An extremely special "Austin City Limits" double taping on July 2 brought to Austin some of the best country and Americana artists alive — many of whom have roots in our fair state — for a night of heart, memories and family, both blood and chosen.
Austin-based musician Patty Griffin kicked off the evening with a moving, stripped-down set accompanied by two talented collaborators, guitarist David Pulkingham and percussionist/multi-instrumentalist Conrad Choucroun. Griffin is an absolute veteran, and as she performed for what I was told was her sixth time on the "Austin City Limits" stage, dripping in a beautifully witchy Stevie Nicks-esque black fringe outfit with black floral knee-high boots, she seemed completely at home.
Griffin opened her set with a stripped-down rendition of her haunting song “Mama,” before diving into raucous new single “The Wheel.” Her voice remained powerful and firm as her lyrics demanded, “Who is weak and who is strong?” It’s a question many have wondered — perhaps more and more these days, given our country's political climate and what's happening along the border in our own state. Griffin brought that thought out explicitly as she introduced her song “Tralee,” which tells the story of her Irish ancestors’ emigration journey to the United States. She drew a straight line to what she frankly referred to as the humanitarian crisis at our border.
Other highlights of Griffin’s set included the bluesy wallop of “Standing”; her sharp, strong performance of “Truth #2,” a song of confrontation in the name of love; and the moving story about her hometown that served as introduction before another outstanding new track, “Where I Come From.”
Griffin and her backup musicians’ grounded warmth and reflective joy served as a perfect companion for the second taping of the evening: Steve Earle and the Dukes, playing a collection of covers of the songs of Earle’s mentor, the inimitable Guy Clark. He also played two songs from Earle’s own formidable catalog, “Guitar Town” and “Copperhead Road,” both of which have aged beautifully.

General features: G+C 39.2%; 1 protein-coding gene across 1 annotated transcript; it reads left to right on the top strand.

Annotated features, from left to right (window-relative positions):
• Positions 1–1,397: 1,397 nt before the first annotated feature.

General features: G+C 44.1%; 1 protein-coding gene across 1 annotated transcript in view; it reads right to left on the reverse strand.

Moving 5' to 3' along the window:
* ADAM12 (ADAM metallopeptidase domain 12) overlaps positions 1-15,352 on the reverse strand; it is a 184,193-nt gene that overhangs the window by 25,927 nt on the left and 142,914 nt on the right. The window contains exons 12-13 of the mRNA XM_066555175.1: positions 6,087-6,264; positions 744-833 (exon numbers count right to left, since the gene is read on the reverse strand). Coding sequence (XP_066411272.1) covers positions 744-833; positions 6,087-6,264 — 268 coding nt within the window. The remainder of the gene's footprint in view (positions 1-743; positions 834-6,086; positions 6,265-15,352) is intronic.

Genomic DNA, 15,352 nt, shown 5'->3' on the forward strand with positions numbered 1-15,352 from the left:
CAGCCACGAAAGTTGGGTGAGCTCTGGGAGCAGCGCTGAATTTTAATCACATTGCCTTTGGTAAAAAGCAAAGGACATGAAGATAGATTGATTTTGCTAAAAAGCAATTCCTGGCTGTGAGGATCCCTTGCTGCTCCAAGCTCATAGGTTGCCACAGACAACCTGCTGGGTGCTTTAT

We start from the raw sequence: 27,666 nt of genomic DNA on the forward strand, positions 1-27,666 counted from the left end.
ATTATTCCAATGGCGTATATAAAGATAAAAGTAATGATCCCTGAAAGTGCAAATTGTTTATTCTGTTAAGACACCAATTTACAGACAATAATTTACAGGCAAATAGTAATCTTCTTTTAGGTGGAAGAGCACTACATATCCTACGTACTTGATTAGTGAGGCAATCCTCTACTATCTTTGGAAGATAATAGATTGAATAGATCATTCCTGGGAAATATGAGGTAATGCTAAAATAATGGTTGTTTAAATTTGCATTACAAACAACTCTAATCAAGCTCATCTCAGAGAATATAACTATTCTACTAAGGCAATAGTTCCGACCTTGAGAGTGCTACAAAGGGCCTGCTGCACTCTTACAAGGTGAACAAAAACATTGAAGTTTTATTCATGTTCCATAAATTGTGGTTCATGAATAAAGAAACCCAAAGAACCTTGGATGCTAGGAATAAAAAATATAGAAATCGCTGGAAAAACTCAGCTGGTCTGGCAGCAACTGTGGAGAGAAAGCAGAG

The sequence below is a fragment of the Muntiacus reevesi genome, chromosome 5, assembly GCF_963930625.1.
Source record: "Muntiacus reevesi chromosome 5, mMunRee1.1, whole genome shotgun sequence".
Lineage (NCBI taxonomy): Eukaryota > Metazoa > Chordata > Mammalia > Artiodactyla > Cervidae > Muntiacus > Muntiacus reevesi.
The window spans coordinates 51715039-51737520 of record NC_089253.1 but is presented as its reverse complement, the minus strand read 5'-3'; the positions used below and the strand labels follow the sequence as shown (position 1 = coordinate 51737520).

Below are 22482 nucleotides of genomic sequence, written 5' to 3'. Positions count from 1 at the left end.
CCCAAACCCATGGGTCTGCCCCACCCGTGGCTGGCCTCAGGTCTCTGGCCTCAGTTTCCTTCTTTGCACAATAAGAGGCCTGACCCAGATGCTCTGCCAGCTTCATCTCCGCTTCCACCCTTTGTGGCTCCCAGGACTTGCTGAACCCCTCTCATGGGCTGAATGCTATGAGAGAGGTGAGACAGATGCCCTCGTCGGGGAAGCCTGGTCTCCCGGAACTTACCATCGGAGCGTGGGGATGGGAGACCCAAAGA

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Earle always has brimmed with personality, but playing with the Dukes brings that electric energy to a whole other level — they’re all clearly musicians who love and respect collaboration and the shared experience of performing for music lovers around the world. Among the Dukes: former Austinites Eleanor Whitmore on violin and vocals and Chris Masterson on guitar, both of whom were instrumental to the full sound Earle had onstage.
Through reverent, celebratory performances of Clark classics such as “Rita Balou,” “Desperados Waiting for a Train” and “Heartbroke,” as well as a particularly driving take on “LA Freeway,” Earle told stories in his smoky voice about his many encounters with Clark. In one memorable anecdote, equal parts heartwrenching and hilarious, Earle recalled that in the days before Clark succumbed to cancer in 2016, the iconic Texan musician barely had the energy to talk but still managed to scoff and spurt out a dismayed “Pork!” in reaction to what he deemed the inauthentic barbecue meat.
And in a truly fitting tribute to Clark, who always seemed to gather talented, full-hearted people around him, Earle brought up many beloved guests to share the stage throughout his set, including folks like Joe Ely, Rodney Crowell and Terry Allen. It was impossible not to tell that the artists all were deeply enjoying themselves, happy to be reliving memories and making new ones with important people in their lives.
Ultimately, that communal feeling brought one of the two most goosebump-raising moments of the evening: the closing performance of “Old Friends,” which had Earle, the Dukes and all of the night’s guests crowded around microphones singing and tapping their toes and honoring a true Texas great.
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The second moment, perhaps my favorite in the show, actually featured a solo Earle. He had just started in on one of Clark’s most layered, moving songs, “The Randall Knife,” before realizing he was not following his setlist, blurting “I messed that up” and jumping into “The Last Gunfighter Ballad.” Earle could really have done whatever he wanted; no one was going to wag a finger at it. But it was a sweet, tender moment that seemed to indicate the artist’s dedication to getting this tribute to Clark just right. “The Randall Knife” is a meaningful song about Clark’s relationship with his father, one Earle told Rolling Stone he was intimidated to cover at all. When he finally did perform it — solo, without the Dukes backing him up — the room was enraptured.